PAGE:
The Iowa Nutrient Reduction Strategy is not voluntary for wastewater treatment plants. The Ames Water and Pollution Control Department commissioned a feasibility study as a condition of its permit, which determined that the facility could achieve a 67% reduction in total nitrogen and a 75% reduction in total phosphorus by replacing its trickling filters with an activated sludge treatment system. This new system will be phased in as the filters reach the end of their useful life (starting in 2027) and will cost $39.6 million.
In the last five years we have not seen any reduction in phosphorus during dry and low-flow conditions when wastewater treatment systems have the biggest influence. However, there was a reduction in phosphorus* under mid-range and high flow conditions! This is really interesting–I’ll have to look at some other data sets to see whether it holds up and whether we can link it to conservation practices in the watershed.
For E. coli, we see improvement across all conditions, with the largest improvement during low-flow conditions* when wastewater has the biggest influence.
The effluent discharged to the river has gotten a lot cleaner since the Ames Water Pollution Control Facility built $2 million disinfection system using ultra-violet (UV) light. The system was completed in March of 2015. During the recreational season (March 15-Nov 15), treated effluent passes through two banks of lights that kill microbes. Prior to this, some E. coli and pathogens could make it through the system and end up in the river. Chlorination, a good solution for disinfecting drinking water and swimming pools, is not ideal for wastewater because it can harm fish.
Kris Evans, an environmental engineer for the City of Ames and the project manager, said this about the system:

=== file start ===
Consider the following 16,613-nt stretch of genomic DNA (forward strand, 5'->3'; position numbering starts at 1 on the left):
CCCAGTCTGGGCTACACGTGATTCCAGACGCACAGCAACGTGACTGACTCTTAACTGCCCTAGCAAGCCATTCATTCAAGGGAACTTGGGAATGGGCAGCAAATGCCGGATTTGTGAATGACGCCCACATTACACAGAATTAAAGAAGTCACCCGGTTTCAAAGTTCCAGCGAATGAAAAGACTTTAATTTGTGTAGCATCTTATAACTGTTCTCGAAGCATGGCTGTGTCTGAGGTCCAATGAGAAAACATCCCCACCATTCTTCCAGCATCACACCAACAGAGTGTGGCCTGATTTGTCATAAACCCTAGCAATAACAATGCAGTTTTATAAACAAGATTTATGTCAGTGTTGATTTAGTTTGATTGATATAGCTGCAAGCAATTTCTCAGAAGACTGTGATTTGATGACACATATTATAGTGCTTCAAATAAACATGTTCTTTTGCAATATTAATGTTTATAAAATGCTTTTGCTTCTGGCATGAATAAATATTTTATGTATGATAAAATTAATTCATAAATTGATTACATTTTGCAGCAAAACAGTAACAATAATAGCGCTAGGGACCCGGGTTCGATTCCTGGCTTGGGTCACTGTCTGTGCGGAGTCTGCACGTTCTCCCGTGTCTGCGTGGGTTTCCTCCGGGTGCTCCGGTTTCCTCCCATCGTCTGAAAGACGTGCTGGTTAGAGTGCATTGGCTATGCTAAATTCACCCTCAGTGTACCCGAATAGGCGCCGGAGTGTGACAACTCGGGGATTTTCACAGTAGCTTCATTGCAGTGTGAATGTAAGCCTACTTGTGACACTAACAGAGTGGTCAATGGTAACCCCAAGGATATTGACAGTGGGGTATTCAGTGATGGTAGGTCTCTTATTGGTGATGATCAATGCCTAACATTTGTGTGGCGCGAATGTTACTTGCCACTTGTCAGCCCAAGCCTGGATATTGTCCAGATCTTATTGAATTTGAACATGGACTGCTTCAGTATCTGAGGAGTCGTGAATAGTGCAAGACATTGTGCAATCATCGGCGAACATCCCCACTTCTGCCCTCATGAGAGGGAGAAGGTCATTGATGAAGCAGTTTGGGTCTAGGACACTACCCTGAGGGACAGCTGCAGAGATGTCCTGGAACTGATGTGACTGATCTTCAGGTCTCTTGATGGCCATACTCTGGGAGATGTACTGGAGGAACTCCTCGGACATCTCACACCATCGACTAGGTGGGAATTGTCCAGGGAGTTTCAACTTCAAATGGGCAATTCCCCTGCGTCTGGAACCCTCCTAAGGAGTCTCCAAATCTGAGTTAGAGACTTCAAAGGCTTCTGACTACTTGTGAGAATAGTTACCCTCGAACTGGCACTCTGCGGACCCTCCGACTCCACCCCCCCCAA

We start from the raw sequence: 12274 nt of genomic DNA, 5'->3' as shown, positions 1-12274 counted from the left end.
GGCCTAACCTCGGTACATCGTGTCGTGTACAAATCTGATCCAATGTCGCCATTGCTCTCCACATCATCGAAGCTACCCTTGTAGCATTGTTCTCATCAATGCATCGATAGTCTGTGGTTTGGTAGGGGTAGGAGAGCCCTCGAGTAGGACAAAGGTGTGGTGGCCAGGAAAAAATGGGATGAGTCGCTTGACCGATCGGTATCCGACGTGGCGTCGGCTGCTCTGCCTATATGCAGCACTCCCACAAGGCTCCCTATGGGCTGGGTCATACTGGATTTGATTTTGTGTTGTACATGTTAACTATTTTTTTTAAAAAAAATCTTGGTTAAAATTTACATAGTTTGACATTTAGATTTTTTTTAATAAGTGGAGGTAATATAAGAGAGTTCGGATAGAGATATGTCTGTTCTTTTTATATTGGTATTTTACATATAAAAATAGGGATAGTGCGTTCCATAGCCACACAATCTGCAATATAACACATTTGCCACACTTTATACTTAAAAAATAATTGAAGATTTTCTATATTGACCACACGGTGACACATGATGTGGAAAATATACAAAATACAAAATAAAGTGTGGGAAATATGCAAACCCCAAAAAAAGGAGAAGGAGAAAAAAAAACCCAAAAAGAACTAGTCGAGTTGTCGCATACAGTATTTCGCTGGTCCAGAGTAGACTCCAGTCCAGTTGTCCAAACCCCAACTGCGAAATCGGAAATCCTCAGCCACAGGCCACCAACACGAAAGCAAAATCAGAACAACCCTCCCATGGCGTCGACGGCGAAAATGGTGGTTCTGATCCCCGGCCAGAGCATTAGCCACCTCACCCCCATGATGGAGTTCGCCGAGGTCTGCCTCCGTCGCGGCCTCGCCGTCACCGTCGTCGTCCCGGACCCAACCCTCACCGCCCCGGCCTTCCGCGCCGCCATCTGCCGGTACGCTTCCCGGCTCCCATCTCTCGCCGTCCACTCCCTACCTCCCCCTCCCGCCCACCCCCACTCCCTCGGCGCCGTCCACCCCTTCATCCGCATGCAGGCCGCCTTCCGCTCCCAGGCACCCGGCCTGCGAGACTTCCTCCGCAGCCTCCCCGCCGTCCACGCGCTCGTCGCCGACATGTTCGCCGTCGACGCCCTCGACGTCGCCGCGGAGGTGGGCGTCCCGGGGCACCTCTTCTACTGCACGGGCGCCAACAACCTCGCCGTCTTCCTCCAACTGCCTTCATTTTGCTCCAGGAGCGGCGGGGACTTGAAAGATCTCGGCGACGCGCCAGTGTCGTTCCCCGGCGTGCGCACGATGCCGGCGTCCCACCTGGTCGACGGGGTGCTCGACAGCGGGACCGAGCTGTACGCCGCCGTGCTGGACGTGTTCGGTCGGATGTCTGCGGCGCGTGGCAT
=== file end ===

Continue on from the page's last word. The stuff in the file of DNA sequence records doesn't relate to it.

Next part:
“By using UV we continue to be “chemical free” for treatment of the wastewater and it’s much safer for staff since they don’t have to chlorinate and dechlorinate. When flow is low at the plant, we are able to lower the intensity of the bulbs to save energy and still meet permit limits; as flow increases so does the UV light intensity. The City started design of the UV system before it was mandated in a permit; we knew it was coming, but wanted to be proactive in the treatment of water, making it safer for those who recreated in the river. It was also the first project the department funded through an State Revolving Fund (SRF) loan.”
We still see high E. coli levels in other streams that receive effluent, but smaller wastewater treatment systems are also making the switch to comply with new permit requirements. In Story County, Gilbert added a UV disinfection system in 2019, the Squaw Valley HOA completed theirs in 2020, and Nevada will build a new wastewater treatment plant in 2022 that includes UV disinfection.
* I’ve written before about the challenges of detecting water quality trends. I’m pleased to report that two of the trends discussed here (a reduction in phosphorus at mid-range flow conditions, and a reduction in E. coli in dry and low-flow conditions) were statistically significant at 90% confidence level, using a test of the difference between medians. The approach employed here (sorting by flow conditions) may be a good way to control for weather and reach more reliable conclusions. It’s exciting to have some good news that holds up to further analysis!
A big thank you to farmers who planted cover crops after this challenging year. Cover crops will hold soil and nutrients in place through the winter and early spring. That could be especially important this year.